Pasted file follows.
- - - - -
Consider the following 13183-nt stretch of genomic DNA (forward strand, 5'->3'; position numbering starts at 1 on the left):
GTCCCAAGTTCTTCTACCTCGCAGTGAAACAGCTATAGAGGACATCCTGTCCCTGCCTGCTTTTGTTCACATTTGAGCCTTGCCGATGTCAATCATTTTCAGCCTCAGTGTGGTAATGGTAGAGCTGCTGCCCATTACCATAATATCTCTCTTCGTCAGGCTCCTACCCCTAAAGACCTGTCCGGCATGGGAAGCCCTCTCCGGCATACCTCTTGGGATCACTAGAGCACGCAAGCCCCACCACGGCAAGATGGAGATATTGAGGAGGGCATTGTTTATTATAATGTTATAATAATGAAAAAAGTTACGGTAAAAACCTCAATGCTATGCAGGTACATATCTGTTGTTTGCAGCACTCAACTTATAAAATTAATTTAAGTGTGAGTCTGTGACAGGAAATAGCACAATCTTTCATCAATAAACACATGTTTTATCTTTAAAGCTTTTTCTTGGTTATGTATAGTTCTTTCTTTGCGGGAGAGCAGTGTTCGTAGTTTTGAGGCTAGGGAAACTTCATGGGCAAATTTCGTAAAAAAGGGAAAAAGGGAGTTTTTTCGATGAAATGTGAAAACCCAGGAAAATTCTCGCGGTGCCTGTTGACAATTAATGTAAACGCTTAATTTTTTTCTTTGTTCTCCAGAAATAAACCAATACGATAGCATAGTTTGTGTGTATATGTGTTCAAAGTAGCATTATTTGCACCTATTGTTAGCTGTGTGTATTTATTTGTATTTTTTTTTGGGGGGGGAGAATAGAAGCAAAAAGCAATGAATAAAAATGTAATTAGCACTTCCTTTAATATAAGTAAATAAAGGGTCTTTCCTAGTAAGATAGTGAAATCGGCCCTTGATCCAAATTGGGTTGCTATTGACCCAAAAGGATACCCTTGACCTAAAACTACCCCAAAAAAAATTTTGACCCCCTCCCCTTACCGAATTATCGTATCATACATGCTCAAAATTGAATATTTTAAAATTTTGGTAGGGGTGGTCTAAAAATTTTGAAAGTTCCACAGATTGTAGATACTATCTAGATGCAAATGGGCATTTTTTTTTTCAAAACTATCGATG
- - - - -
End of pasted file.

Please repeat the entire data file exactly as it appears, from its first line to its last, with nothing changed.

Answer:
Consider the following 13183-nt stretch of genomic DNA (forward strand, 5'->3'; position numbering starts at 1 on the left):
GTCCCAAGTTCTTCTACCTCGCAGTGAAACAGCTATAGAGGACATCCTGTCCCTGCCTGCTTTTGTTCACATTTGAGCCTTGCCGATGTCAATCATTTTCAGCCTCAGTGTGGTAATGGTAGAGCTGCTGCCCATTACCATAATATCTCTCTTCGTCAGGCTCCTACCCCTAAAGACCTGTCCGGCATGGGAAGCCCTCTCCGGCATACCTCTTGGGATCACTAGAGCACGCAAGCCCCACCACGGCAAGATGGAGATATTGAGGAGGGCATTGTTTATTATAATGTTATAATAATGAAAAAAGTTACGGTAAAAACCTCAATGCTATGCAGGTACATATCTGTTGTTTGCAGCACTCAACTTATAAAATTAATTTAAGTGTGAGTCTGTGACAGGAAATAGCACAATCTTTCATCAATAAACACATGTTTTATCTTTAAAGCTTTTTCTTGGTTATGTATAGTTCTTTCTTTGCGGGAGAGCAGTGTTCGTAGTTTTGAGGCTAGGGAAACTTCATGGGCAAATTTCGTAAAAAAGGGAAAAAGGGAGTTTTTTCGATGAAATGTGAAAACCCAGGAAAATTCTCGCGGTGCCTGTTGACAATTAATGTAAACGCTTAATTTTTTTCTTTGTTCTCCAGAAATAAACCAATACGATAGCATAGTTTGTGTGTATATGTGTTCAAAGTAGCATTATTTGCACCTATTGTTAGCTGTGTGTATTTATTTGTATTTTTTTTTGGGGGGGGAGAATAGAAGCAAAAAGCAATGAATAAAAATGTAATTAGCACTTCCTTTAATATAAGTAAATAAAGGGTCTTTCCTAGTAAGATAGTGAAATCGGCCCTTGATCCAAATTGGGTTGCTATTGACCCAAAAGGATACCCTTGACCTAAAACTACCCCAAAAAAAATTTTGACCCCCTCCCCTTACCGAATTATCGTATCATACATGCTCAAAATTGAATATTTTAAAATTTTGGTAGGGGTGGTCTAAAAATTTTGAAAGTTCCACAGATTGTAGATACTATCTAGATGCAAATGGGCATTTTTTTTTTCAAAACTATCGATG